I think that you are right - we don't have the words for this right now. I find that people readily recognize racism but not prejudice against people with disabilities. If that woman had walked away from the clerk because of her race - everyone would have immediately recognized her as racist and most people would have been appalled. But because her prejudice is against a woman with a disability, no one bats an eyelash - except you and Joe. We have such a long way to go!

I love Joe's comment. I hope it made the clerk smile.

Colleen

PS and you know what - so what if she had dropped something - not like that never happens! for heaven's sake when do we get over this???

Tara said...

Far away from minority status, indeed! I was just having a conversation with another mother of a child with a cognitive disability about this very thing. We were speaking of the fight to have our kids included in the classroom and the subtle (and overt) prejudice from other parents towards our kids.

Both of us are old enough to remember practiced racism, so when we teach about the era just prior to the civil rights movement, we can "see" how that behavior seemed acceptable/normal (even though we're not quite THAT old.;) Our kids, however, are aptly appalled and cannot fathom a world in which everybody didn't stand up and cry, "FOUL!"

We are hopeful that one day, they will be teaching their children about how those with disabilities are treated and excluded and our grandchildren will be appalled and unable to fathom a world in which we don't all work together side by side.

B. said...

No, I don't understand the fear. I understand being treated like I'm stupid, second class, delicate, etc. I especially understand humour to survive well like Joe's quick response.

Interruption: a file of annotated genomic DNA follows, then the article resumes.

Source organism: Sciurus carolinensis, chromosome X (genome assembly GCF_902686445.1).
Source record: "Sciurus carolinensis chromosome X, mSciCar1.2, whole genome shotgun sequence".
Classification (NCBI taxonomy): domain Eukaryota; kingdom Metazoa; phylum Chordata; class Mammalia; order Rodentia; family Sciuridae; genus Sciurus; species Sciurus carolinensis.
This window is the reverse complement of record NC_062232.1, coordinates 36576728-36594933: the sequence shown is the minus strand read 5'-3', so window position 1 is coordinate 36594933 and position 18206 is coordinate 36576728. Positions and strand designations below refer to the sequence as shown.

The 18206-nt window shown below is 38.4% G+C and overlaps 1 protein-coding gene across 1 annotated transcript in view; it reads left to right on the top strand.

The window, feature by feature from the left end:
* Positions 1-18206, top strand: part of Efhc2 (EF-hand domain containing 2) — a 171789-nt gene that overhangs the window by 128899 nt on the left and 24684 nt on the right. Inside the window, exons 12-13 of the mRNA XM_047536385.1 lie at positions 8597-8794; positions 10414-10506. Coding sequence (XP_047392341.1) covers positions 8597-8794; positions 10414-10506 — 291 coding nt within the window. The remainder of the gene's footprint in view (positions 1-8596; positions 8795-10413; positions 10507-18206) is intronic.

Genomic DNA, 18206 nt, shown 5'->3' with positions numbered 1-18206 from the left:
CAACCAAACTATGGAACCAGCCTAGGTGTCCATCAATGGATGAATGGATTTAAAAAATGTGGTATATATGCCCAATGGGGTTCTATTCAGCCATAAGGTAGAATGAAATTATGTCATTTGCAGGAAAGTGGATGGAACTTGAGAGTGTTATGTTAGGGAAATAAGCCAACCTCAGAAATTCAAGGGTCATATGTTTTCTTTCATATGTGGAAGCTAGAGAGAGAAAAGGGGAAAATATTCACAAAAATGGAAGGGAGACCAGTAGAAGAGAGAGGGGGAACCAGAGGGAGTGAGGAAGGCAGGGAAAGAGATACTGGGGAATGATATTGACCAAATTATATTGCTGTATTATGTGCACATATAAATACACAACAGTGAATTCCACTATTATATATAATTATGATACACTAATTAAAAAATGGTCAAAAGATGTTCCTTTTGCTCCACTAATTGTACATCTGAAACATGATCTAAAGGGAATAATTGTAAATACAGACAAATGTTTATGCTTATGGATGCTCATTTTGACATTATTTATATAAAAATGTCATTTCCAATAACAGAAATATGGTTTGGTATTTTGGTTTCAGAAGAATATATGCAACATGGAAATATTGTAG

Purpletta said...

Dave,
I am sorry - all I keep thinking is ...seriously a customer moved to a different checkout line because of a difference in someone's Hand?!? Are you kidding me?? That just horrifies me that people can act so inconceivably ridiculous, stupid... I would just never have considered someone would have such an issue!! But certainly that is just cruel. I love Joe's comment to the clerk, though.
I am more frightened though about your question as to whether this clerk was told not to use one of her hands as a condition of employment... I hope and pray that is not the world in which we live today...
A dear woman I had the priviledge to support many years ago had some pretty serious psychiatric challenges. She was kind and bright and caring and a hard worker and someone who in just a few decades had gone through more than fifty people should have to in a lifetime-- She had been subjected to so much hurt & sometimes her thoughs would run quickly and on bad days her conversation would be jumbled or sound to others to be paranoid as she'd work through the thoughts in her mind. ...Do you know what she was taught by so-called professionals?! Not to talk... She was taught to give answers that were one or two words So That Others Could Not Tell Her "Distorted" Thinking! She was probably about sixty before she started to share again her feelings and thoughts and all that additional beauty that was in her heart. I truly hope this clerk was not told she couldn't use her hand & if she was I hope and pray that changes for her today...
Purpletta

Glee said...

http://en.wikipedia.org/wiki/Ableism